What is Obsessive Compulsive Disorder?

Obsessive Compulsive Disorder– Matone Counseling & Testing  – What is Obsessive Compulsive Disorder?

By: Simone Leavell-Bruce, PsyD

Obsessive Compulsive Disorder (OCD) is a mental health disorder characterized by obsessions and compulsions (DSM V, 2013). It is estimated that 6 million people in the United States have OCD. While boys have a slightly earlier age of onset, adult men and women develop OCD at a similar rate (Rasmussen & Eisen, 1990). Obsessions refer to intrusive and distressing thoughts, images, and/or impulses that repeatedly come into your mind despite trying to stop them.

Compulsions refer to both mental and physical attempts to reduce the anxiety by neutralizing the thoughts, images and impulses.

In popular media, most people are familiar with the person who is worried about dirt or germs and who washes their hands for long periods of time. In this example, the person’s worries about getting dirty or being contaminated by germs would be the obsession and the washing behaviors are the compulsions. The person engages in the compulsions in order to reduce the anxiety brought on by the obsession, but the compulsions only make things worse.


Symptoms of OCD?

People who suffer from OCD are plagued by uncertainty and doubt. For those who have moderate to severe OCD, the anxiety may begin to impact their daily functioning at work, school, home, and other settings (Ruscio, Stein, Chiu, & Kessler, 2008). People who suffer from OCD may often report first noticing symptoms during adolescent years. Many experience symptoms onset as gradual, with symptoms worsening over time. As symptoms increase, they can become very difficult to manage and can lead to other mental health disorders such as depression or generalized anxiety (Wynes, White, & Steketee, 1990). Symptoms can fluctuate in severity and intensity and stressful life events can sometimes cause symptoms to flare. People can have obsessions about a variety of things including thoughts about sexual identity, inappropriate or taboo thoughts such as pedophilia, religious themes, or health related issues. These thoughts, depending on the severity, often lead sufferers to spend exorbitant amounts of time trying to figure out if they have done something inappropriate or harmful to another person. They may engage in mental reviewing compulsions, where they try to remember all the details of a previous event to try to gain certainty that the content of their obsessions is not true. They may also avoid people, places, and things that trigger obsessive thoughts. Sufferers may seek reassurance from loved ones, which can often put a strain on relationships. For example, a person having obsessions about hitting someone with their car may avoid driving alone and may insist on having someone else in the car who can provide reassurance that they did not hit anyone while driving. 


Why do you have OCD?

Many people are curious about what caused them to develop OCD. While there are many hypotheses about this, there is no proven theory for why some develop OCD and why some don’t. Sufferers often report having a close family member or family history of OCD or other anxiety related disorder which suggests that there is a biological and genetic component. It is ill-advised to be overly-concerned about why someone developed OCD, as receiving adequate treatment does not require that your mental health provider understand why or how a person developed OCD.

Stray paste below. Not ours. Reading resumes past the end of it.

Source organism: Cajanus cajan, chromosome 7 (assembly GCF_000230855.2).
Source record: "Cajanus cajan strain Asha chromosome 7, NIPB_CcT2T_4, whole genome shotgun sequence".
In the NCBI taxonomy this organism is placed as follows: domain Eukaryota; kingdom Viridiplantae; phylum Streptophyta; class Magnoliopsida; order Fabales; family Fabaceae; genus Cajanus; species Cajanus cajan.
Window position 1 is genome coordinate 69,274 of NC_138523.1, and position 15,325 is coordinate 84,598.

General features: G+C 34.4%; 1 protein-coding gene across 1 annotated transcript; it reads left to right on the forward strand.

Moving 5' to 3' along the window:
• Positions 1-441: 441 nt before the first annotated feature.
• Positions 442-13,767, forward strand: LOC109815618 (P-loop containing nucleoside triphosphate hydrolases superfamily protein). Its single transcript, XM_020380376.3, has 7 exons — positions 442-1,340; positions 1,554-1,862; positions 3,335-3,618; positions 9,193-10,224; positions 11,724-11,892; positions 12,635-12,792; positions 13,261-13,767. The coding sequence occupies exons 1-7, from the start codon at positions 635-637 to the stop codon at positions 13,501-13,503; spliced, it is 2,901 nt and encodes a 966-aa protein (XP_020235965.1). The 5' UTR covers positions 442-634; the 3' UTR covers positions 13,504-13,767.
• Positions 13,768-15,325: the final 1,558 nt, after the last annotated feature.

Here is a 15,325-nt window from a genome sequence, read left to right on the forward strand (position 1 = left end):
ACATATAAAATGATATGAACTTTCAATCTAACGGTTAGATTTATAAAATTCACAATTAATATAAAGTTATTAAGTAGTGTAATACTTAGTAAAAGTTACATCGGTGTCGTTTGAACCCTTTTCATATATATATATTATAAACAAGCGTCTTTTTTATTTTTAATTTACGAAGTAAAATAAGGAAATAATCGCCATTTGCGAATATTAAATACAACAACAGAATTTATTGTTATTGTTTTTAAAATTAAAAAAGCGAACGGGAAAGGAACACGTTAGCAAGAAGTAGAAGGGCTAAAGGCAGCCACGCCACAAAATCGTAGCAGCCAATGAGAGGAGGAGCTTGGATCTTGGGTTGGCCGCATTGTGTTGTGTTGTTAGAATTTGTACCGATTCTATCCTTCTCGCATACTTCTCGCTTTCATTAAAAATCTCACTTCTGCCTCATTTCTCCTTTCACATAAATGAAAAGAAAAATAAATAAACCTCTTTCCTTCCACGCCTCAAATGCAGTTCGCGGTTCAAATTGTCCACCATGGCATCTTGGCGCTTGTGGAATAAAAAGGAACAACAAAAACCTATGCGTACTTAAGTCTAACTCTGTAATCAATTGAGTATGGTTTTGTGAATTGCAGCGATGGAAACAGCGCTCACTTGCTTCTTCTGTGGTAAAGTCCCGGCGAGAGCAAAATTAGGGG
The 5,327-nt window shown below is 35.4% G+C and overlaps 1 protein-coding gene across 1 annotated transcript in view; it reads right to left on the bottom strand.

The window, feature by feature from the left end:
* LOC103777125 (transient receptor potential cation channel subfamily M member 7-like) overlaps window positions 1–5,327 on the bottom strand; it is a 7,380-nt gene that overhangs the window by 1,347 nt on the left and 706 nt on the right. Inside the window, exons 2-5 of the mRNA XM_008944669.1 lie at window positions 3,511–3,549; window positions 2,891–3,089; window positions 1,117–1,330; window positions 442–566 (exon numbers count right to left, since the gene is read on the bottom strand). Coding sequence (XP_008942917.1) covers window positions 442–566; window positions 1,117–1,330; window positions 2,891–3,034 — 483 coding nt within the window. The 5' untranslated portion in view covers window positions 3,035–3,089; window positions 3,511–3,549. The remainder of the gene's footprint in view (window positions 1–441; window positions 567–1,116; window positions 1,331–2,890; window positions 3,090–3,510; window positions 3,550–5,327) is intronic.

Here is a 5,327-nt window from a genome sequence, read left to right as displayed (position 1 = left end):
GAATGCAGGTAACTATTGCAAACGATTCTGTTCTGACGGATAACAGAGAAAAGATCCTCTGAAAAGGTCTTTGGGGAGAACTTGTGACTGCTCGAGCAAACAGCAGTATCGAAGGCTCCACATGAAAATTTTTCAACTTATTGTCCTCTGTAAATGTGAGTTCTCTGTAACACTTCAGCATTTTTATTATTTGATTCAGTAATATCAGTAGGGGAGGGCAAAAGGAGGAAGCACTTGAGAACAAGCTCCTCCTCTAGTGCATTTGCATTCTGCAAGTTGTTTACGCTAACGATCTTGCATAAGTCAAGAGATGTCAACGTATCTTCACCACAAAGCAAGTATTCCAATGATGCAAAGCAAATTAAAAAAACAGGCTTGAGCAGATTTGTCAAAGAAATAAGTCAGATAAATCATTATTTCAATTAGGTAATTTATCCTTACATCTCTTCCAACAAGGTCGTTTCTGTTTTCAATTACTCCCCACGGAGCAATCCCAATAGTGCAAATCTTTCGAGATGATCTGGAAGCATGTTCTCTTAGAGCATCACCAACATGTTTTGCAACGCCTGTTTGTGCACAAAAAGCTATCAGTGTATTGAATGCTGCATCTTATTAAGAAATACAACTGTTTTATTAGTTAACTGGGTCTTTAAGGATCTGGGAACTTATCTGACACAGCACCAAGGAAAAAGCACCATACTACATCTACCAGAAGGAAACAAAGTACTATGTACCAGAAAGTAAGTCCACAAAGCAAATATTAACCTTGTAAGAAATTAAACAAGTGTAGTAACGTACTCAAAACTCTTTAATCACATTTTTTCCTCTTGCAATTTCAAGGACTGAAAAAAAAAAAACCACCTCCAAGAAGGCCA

Assessment & Treatment

OCD can be a chronic condition, but adequate treatment can provide substantial symptoms relief (Eisen & Steketee, 1998). The gold standard assessment is the Yale-Brown Obsessive Compulsive Scale (Y-BOCS) and the treatment with the most empirical support is Exposure and Ritual Prevention (ERP). People try to reduce their symptoms by doing compulsions, but this only makes OCD stronger. After a thorough assessment, treatment would involve helping the client to confront the things, people, and places that trigger their anxiety without doing the compulsion. ERP therapy is designed to:

  1. Break the association between certain objects, thoughts, or situations and anxiety/discomfort. For example, if you avoid watching child sex crimes shows due to obsessions that you might be sexually attracted to children, then you have developed an assocation between watching material related to child sex crimes and anxiety/distress. 
  2. Break the association between carrying out compulsions and decreasing anxiety/distress. After carrying out compulsions, you may feel relief, but only temporarily. The relief felt is enough to convince people that they need to do the compulsions in order to feel better. Through treatment you will learn to resist the compulsions and practice new behaviors so that the association between doing compulsions and a reduction in anxiety can be weakened.


Getting Help 

Treating OCD on your own can be extremely difficult. For those with moderate to severe symptoms, trying to do the treatment on your own can lead to frustration. Unfortunately, finding a therapist who specializes in providing ERP therapy for OCD can be difficult. If you think you are experiencing symptoms of OCD, Matone Counseling & Testing can provide the evidence based treatment needed to help you live a better life. If you’d like to learn more about OCD please visit International OCD Foundation | Home (iocdf.org)

Written by: Simone Leavell-Bruce